Remember, too, if you get into a state of mental overload, or get disoriented … as long as you’re not using one of the intelligent flight modes (which I doubt that you are yet) just let go of the sticks and it will stop exactly where it is and hover … whilst you gather your thoughts.

1 Like

All fine advice here for you.
My best advice is find a large open space, away from people, and have a friend with you; they can help act as a spotter to keep an eye on it for you; you want to focus on the App Screen and that’s when it’s easy to lose sight of the drone, so a friend alongside will help, as long as they don’t distract you, or push your limits.

I have a few videos saved as a playlist that are useful things for flying; the first one is the main one; how to avoid crashing! :smile: Get past that and the rest will come with time.
As said; have faith in the electronics. If in doubt, let go of the sticks and re-focus yourself, or better still, simply hit that RTH and watch it come sailing home to you. You can always cancel a RTH once you know it’s nearby again.


My problem is when it’s a few hundred metres away trying to judge how much to spin it so it points to home again. I must have more faith in the direction of the paper plane in the monitor. But I also guess I will get better and more confident with practice.

You have the pointer on the DGI Go4 app and (depending on camera pitch) you have the FPV view to see where you are … if there are landmarks, to assist, I appreciate.
I was flying out along a road for over 1km, it was useful to see the road in FPV, line up, and fly back in Sport Mode.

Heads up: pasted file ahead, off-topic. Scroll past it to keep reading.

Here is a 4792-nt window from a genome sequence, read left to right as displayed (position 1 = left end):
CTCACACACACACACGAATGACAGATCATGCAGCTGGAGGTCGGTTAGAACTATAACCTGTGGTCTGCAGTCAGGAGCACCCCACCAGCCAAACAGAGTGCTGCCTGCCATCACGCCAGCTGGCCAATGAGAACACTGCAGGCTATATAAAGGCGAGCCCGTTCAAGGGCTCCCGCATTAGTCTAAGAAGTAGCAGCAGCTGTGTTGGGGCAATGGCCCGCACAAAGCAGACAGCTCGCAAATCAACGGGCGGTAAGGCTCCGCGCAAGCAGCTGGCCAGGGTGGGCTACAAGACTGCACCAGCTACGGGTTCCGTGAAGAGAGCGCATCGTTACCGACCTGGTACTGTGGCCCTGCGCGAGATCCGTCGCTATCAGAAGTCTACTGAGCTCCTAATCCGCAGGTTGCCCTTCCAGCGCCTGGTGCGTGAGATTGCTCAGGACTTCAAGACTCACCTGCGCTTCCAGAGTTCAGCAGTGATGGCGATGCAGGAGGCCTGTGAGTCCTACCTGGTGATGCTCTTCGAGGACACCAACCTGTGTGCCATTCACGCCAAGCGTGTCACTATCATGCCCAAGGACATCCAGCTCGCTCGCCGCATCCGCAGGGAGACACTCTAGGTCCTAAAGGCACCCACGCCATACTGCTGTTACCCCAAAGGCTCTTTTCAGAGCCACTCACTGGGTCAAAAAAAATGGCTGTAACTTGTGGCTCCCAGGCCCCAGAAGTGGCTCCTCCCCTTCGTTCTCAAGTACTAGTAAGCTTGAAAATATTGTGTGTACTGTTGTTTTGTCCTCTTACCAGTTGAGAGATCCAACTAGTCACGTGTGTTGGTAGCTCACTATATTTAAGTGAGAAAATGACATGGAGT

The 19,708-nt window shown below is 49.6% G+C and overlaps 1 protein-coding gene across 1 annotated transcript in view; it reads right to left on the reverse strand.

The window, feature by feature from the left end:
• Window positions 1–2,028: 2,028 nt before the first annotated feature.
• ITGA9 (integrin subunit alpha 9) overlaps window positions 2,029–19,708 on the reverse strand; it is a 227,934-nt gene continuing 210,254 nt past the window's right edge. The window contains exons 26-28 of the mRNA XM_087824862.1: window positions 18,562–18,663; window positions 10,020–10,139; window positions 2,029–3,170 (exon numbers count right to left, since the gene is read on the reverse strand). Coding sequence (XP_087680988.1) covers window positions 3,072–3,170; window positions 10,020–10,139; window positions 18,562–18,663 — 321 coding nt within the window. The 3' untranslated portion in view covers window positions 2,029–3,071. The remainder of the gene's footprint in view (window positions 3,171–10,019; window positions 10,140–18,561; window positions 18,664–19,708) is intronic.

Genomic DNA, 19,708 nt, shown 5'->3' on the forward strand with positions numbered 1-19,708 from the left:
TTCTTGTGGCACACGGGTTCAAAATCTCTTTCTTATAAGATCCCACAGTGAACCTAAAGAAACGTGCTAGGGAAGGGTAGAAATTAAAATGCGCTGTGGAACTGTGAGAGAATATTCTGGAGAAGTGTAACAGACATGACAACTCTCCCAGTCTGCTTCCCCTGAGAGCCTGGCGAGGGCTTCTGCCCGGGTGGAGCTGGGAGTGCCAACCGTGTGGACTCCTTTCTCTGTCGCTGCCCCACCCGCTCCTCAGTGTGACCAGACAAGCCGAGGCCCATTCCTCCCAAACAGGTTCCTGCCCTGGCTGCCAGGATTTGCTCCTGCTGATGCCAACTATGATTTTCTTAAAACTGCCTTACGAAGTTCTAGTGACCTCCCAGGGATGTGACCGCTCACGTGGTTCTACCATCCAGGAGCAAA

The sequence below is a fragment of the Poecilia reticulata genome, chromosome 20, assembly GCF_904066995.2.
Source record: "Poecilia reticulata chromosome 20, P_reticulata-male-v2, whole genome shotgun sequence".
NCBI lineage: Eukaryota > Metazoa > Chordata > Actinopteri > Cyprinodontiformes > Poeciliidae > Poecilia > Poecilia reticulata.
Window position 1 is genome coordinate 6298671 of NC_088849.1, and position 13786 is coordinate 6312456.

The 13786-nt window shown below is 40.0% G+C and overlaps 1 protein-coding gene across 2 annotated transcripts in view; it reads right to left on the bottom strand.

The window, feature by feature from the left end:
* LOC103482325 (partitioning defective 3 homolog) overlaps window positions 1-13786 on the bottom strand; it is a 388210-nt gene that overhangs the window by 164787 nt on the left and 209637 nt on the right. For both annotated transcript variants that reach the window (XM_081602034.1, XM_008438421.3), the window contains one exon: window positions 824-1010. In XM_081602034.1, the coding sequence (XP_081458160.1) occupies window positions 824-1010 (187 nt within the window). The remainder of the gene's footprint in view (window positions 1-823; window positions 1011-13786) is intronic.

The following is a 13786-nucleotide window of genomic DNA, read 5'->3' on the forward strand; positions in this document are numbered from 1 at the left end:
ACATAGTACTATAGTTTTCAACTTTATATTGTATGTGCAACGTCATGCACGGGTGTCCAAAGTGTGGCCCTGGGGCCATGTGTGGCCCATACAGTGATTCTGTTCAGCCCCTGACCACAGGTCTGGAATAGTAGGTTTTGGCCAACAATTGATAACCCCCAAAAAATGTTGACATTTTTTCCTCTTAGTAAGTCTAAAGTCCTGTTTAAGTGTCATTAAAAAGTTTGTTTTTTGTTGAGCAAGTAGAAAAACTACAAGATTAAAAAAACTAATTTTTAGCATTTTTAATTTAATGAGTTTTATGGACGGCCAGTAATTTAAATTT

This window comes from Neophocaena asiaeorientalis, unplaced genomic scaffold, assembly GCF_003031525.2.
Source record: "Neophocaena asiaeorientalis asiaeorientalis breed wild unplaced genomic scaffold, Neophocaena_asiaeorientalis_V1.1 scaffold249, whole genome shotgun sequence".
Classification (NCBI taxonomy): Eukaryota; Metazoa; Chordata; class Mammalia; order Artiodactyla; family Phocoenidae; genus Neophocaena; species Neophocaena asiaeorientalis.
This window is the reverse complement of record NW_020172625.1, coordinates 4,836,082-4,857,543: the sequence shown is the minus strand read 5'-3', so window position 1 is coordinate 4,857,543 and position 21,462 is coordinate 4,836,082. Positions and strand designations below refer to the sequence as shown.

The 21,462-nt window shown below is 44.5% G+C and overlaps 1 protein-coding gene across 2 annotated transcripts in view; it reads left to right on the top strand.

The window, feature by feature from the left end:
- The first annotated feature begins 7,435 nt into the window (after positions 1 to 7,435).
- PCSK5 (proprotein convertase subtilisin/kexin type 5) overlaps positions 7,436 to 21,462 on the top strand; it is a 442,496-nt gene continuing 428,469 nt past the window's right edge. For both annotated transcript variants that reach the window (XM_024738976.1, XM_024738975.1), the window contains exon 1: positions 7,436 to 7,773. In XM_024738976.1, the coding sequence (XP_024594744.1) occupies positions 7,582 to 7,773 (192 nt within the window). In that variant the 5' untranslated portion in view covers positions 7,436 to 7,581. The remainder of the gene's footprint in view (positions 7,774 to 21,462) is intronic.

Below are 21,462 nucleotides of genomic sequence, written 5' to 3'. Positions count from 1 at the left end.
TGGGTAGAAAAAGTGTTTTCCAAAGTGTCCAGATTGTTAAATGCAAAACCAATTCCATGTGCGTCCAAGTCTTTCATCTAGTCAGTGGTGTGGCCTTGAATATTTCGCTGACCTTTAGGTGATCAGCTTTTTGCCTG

Remember to have a look around you, before you take off, for easy to spot buildings/trees/roads/car parks/ etc.
Also worth taking note of where N/S/E/W all are, before you take off, and know in which direction you’ve flown. Using the Go4 pointer is then a lot easier.

I forgot the other method … (going back to my P2 - no FPV days) … and useful since you don’t need to take your eyes off the dot in the distance.

Hover. Fly to the left (or right) on the right stick … if it responds by flying to your right (or left), then it’s a headed “roughly” toward you.

Then, as you fly it back toward you, if it wanders to your right, add in some right heading (on the left stick) … and visa versa.


That the kind of tips I’m looking for!!!

1 Like

Happy to have helped. :+1:

Don’t learn that as a mantra, tho … it’s more important to understand/feel what’s happening and how/why your Inspire is responding the way it is to your inputs.

Don’t wait until it is a dot in the distance.

Find yourself a space (football pitches are a good size), take off and hover some 15ft in the air, and about 15ft away from you.

Small inputs to the sticks with the drone pointing at different angles to you … away from you, toward you, to the left and to the right.

Did it move in the way you expected?
Yes? Play some more.
No? Let go the sticks, let it hover, think it through. Try again.

I did a lot of that with my first drone, my P2, with no FPV or RTH to rely upon as backup.

Try RTH … fly it to the other end if the football pitch … press RTH. Then be impressed.

You’re not going to be recording, probably, so you don’t need to be somewhere photogenic. This is for you to have fun and understand the controls and build a trust in its ability to do as you ask it.

Then you can venture further without fear. :+1:

1 Like

Thank you, Loads of good information here. Are there any flight patterns that I should practice.
Googling for myself as I write this, I came across this. Just what I was looking for.